Sunday, July 28, 2013

Tiny Resistors and Bells Atlas in the Redwood Grove

A utopian summer music series has quietly started in the Redwood Grove of the UC Botanical Garden in Berkeley over the last couple of years.

The combination of beautiful site, low price, superior performers and a small, picknicking audience makes for a magical experience on early Thursday evenings from 5:30 to 7:30 as the waning light shifts through the forest.

The series is the brainchild of the Gardens' Education Coordinator/Program Manager Christine Manoux above, who loves music and thought the small Redwood Grove amphitheatre, which is usually rented out for weddings, would be a perfect place for concerts. She was right, and it would be difficult to imagine a more welcoming hostess. Entrance is via an online donation, usually $15, to the Botanical Garden. There's not even an online "ticket handling service charge," which deserves a Nobel Prize all of its own.

Thursday the 25th featured two bands, starting with Tiny Resistors above, an improvisational jazz group. (Click here for samples from the 2008 Tiny Resistors album.)

The constantly changing group, depending upon geography, is led by the bass player Todd Sickafoose above who decamped from the West Coast for Brooklyn close to a decade ago. According to his website:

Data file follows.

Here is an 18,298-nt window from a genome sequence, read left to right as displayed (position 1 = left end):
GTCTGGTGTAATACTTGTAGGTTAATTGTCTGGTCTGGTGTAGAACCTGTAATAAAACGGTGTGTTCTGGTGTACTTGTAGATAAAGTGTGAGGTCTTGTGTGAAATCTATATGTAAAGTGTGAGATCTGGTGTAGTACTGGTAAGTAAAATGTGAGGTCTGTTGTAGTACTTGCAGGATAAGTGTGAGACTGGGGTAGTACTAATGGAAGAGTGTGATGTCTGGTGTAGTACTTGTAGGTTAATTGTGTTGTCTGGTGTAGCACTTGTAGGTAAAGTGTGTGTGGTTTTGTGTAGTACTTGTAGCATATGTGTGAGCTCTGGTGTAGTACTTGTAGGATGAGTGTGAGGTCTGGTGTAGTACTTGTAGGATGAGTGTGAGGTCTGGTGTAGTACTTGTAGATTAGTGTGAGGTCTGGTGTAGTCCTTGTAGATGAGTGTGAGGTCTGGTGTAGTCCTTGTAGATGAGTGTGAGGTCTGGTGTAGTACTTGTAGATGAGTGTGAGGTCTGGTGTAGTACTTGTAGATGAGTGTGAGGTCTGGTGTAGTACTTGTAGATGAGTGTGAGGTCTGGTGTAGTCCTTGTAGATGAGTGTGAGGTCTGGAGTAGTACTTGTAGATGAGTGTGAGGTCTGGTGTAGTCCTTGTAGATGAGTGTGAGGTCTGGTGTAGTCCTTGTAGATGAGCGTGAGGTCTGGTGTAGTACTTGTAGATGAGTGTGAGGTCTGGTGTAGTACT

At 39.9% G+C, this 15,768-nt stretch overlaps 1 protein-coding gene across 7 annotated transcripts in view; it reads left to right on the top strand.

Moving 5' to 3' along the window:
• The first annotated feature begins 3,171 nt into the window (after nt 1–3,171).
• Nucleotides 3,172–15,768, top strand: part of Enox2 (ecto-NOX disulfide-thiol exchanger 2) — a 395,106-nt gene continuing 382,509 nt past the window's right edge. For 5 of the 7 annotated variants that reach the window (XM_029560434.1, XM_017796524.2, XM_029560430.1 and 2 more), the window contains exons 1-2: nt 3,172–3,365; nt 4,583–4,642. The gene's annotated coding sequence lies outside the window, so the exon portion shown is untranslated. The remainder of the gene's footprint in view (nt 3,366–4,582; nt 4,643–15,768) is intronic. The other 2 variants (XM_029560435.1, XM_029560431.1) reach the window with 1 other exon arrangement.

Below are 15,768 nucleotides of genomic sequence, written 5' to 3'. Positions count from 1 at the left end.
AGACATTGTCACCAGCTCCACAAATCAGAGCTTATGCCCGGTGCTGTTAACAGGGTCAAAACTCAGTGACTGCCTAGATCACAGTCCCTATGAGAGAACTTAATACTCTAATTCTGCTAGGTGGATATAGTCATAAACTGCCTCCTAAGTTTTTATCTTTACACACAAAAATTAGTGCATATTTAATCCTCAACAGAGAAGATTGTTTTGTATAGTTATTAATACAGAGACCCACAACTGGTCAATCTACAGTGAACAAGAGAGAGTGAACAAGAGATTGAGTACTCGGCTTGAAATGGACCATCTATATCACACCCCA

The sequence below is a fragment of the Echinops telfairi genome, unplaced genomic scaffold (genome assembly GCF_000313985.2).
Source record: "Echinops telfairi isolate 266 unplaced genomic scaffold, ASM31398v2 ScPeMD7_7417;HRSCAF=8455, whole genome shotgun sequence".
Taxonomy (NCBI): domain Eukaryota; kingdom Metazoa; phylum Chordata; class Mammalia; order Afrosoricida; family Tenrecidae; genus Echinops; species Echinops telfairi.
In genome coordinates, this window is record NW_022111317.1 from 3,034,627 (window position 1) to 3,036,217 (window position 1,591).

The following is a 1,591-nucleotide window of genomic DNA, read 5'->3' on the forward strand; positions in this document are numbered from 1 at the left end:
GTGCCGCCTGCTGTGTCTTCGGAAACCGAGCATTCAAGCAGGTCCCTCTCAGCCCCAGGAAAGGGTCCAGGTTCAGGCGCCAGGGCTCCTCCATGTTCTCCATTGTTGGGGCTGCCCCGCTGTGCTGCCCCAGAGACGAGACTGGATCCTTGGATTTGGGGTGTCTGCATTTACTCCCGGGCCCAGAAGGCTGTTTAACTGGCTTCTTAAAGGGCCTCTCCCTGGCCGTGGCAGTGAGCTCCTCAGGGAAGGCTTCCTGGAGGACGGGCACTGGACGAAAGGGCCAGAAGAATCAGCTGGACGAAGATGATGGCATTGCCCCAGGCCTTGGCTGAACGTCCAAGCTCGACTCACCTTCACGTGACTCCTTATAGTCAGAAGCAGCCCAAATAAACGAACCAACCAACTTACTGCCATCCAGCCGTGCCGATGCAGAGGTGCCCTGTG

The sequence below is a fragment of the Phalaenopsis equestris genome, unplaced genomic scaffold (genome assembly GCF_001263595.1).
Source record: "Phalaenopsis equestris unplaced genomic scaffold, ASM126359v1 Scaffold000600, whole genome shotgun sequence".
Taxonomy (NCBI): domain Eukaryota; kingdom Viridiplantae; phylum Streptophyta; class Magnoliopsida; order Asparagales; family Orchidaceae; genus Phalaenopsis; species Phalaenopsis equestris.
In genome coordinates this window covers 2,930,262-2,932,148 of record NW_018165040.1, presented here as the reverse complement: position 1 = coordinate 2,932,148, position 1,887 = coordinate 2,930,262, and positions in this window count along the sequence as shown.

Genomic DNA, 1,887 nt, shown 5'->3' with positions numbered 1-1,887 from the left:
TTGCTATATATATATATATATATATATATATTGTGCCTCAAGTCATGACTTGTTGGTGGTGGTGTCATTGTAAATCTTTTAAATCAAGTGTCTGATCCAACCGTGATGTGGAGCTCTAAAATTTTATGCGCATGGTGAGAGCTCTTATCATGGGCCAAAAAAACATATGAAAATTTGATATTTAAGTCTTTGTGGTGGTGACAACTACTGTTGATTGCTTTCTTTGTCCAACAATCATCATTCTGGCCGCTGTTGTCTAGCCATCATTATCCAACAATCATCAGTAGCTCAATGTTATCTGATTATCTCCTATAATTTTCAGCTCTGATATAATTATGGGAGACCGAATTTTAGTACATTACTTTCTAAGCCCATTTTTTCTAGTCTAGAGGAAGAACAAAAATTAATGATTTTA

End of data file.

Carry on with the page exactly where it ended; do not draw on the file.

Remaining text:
"A Bay Area native, Sickafoose spent some years in Los Angeles studying bass with Charlie Haden and composition with the great, late Mel Powell. Since then, he's been recording and performing with a ton of innovative folks and genre benders including Ani DiFranco, Andrew Bird, Nels Cline, Jenny Scheinman, Ron Miles, Trey Anastasio, Yoko Ono, Myra Melford, Tin Hat Trio, Adam Levy, Skerik, Allison Miller, Stanton Moore, Bobby Previte, Scott Amendola, Will Bernard, Stebmo, Jessica Lurie, Shane Endsley, Erin McKeown, Anaïs Mitchell, Gina Leishman, Carla Bozulich, Noe Venable, Etienne de Rocher, James Carney, Erik Deutsch, Tony Furtado, and Darol Anger."

The second band was an Oakland quartet called Bells Atlas, fronted by the Nigerian-American singer Sandra Lawson-Ndu above. (Percussionist Geneva Harrison is pictured in the background). The size of the Redwood Grove stage isn't much larger than a banquet table, so Sandra apologized for the lack of her usual movement while singing.

"I don't move much more than this anywhere else," Doug Stuart on bass above added. Their music was fun, surprising and rhythmic enough to get some of the crowd dancing. They just released their first CD, which you can listen to and download by clicking here, and if you want to see the group live, they are the opening act in San Francisco at The Independent this evening (8:30, Sunday the 28th).

The audience at the Redwood Grove was an interesting mix of young and old, with a surprising abundance of children, including many infants which seemed odd for a music concert. Happily, the babies and kids were all well behaved, and when they started getting noisy or antsy, their parents quickly whisked them off to cars or to run around trails in the redwood forest. The place really was utopian last Thursday.

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